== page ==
Suspend vision teams and rethink their value
City budget shortfalls have brought the intriguing "vision team" concept to a crossroads.
Declaring a moratorium on their activities is the right first step while their ultimate fate is considered.
At one level, the teams represented plain old democracy at work, with "the people" deciding "how to spend your money." There is no question they gave communities a sense of empowerment and at least in some cases produced worthwhile neighborhood projects.
But the reality is they also represented an end run around existing government, including the City Council and the neighborhood boards.
At first, when they were begun in 1998, each of 19 communities got $2 million, whether their needs were equal or not. Yet in many cases, because what these communities really needed would cost far more than $2 million, the vision process effectively offered them consolation prizes.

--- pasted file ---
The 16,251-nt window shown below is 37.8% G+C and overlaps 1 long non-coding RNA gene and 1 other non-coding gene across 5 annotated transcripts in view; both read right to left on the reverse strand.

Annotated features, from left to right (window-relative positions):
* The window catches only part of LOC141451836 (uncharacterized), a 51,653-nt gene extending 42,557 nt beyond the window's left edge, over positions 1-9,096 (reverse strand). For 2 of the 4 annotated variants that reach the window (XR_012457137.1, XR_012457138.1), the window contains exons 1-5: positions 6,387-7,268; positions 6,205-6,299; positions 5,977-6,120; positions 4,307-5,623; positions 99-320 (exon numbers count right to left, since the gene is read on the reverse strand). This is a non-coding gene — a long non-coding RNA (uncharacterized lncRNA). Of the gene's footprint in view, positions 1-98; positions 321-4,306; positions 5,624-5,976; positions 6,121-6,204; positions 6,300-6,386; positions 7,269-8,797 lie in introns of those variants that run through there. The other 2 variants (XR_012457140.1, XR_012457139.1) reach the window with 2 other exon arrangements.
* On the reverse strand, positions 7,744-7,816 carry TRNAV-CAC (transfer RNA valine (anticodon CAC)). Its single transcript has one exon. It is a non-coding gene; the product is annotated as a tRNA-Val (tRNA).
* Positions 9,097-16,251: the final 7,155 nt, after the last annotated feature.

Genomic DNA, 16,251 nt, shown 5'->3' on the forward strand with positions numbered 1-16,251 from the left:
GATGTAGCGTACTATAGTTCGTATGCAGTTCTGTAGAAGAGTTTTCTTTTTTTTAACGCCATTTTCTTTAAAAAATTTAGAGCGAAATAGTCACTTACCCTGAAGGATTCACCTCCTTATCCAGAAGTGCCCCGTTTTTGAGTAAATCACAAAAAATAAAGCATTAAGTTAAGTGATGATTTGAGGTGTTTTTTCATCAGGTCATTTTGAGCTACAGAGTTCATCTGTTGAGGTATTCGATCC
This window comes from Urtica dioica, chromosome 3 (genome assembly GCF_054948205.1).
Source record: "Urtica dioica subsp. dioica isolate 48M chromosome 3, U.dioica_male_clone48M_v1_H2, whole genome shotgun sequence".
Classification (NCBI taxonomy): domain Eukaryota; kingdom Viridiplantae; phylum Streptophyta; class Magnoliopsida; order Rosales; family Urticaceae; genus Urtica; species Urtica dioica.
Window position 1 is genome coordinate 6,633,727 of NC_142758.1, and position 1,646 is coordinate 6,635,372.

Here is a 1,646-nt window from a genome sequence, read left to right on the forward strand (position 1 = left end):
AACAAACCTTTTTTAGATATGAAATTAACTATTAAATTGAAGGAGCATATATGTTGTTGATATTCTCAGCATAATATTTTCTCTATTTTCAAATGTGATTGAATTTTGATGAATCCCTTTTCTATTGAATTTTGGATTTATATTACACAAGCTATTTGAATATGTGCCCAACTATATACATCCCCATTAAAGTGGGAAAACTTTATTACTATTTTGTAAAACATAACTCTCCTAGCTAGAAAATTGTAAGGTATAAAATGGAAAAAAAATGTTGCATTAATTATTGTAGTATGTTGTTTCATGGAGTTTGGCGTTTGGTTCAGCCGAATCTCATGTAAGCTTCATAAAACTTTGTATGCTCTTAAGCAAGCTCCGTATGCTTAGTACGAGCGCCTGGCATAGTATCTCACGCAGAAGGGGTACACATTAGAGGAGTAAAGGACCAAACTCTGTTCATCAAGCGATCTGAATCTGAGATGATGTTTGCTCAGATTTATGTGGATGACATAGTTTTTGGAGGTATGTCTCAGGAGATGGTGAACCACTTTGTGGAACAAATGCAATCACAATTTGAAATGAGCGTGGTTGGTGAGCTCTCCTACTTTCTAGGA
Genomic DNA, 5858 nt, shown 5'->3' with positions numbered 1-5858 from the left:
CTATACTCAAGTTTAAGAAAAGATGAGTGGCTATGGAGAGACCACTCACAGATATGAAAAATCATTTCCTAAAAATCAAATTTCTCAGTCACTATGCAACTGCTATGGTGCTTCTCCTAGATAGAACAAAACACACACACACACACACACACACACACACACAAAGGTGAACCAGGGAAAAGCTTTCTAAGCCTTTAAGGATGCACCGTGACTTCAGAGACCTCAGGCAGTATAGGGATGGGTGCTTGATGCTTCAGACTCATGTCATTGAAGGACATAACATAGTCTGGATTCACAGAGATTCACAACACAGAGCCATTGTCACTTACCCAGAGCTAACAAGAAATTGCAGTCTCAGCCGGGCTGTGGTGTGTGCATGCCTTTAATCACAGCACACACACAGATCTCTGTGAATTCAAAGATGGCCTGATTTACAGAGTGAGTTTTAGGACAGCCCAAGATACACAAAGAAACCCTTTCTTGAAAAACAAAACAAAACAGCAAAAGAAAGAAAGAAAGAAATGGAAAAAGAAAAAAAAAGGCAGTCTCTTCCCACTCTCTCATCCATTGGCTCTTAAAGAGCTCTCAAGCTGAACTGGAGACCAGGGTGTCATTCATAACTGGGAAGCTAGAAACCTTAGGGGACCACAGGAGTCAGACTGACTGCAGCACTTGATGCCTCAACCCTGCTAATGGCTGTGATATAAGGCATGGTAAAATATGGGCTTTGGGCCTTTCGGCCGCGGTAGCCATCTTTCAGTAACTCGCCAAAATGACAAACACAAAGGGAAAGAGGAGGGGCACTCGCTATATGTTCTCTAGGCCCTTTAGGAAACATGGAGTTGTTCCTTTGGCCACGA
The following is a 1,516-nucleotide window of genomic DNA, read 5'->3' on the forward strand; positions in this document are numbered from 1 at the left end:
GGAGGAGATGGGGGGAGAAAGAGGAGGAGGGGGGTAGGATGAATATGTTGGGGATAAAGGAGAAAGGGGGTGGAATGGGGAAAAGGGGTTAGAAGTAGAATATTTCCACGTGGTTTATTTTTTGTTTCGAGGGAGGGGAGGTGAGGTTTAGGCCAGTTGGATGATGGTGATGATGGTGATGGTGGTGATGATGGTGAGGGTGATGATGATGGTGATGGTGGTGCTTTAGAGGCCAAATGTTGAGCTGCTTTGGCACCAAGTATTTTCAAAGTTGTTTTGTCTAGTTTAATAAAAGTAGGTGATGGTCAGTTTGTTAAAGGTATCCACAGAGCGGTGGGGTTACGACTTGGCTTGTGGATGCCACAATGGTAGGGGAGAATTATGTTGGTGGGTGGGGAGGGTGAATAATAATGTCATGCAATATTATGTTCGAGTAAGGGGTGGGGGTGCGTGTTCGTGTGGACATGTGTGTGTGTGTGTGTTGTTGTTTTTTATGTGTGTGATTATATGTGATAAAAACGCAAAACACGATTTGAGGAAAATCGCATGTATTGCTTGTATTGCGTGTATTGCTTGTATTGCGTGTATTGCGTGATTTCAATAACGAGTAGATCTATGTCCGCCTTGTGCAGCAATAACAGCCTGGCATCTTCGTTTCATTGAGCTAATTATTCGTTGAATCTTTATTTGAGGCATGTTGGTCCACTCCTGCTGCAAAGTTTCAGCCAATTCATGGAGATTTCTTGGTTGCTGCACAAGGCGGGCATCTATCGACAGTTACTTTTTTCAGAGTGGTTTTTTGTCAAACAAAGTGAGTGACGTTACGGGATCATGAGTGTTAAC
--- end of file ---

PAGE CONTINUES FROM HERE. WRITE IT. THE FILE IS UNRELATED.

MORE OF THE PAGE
Later they were cut to $1 million, and now budget-strapped council members want to halt their funding.
What's required on O'ahu is strong central leadership and a clear sense of priorities, both of which have been fuzzed by the visioning process.
There's certainly no need to retain vision teams just to prioritize street repaving. With neighborhood board input, that's a job for the professionals at the city's Road Maintenance Division.
Proponents of the vision teams need to step back and consider how this feel-good process may have outlived its usefulness.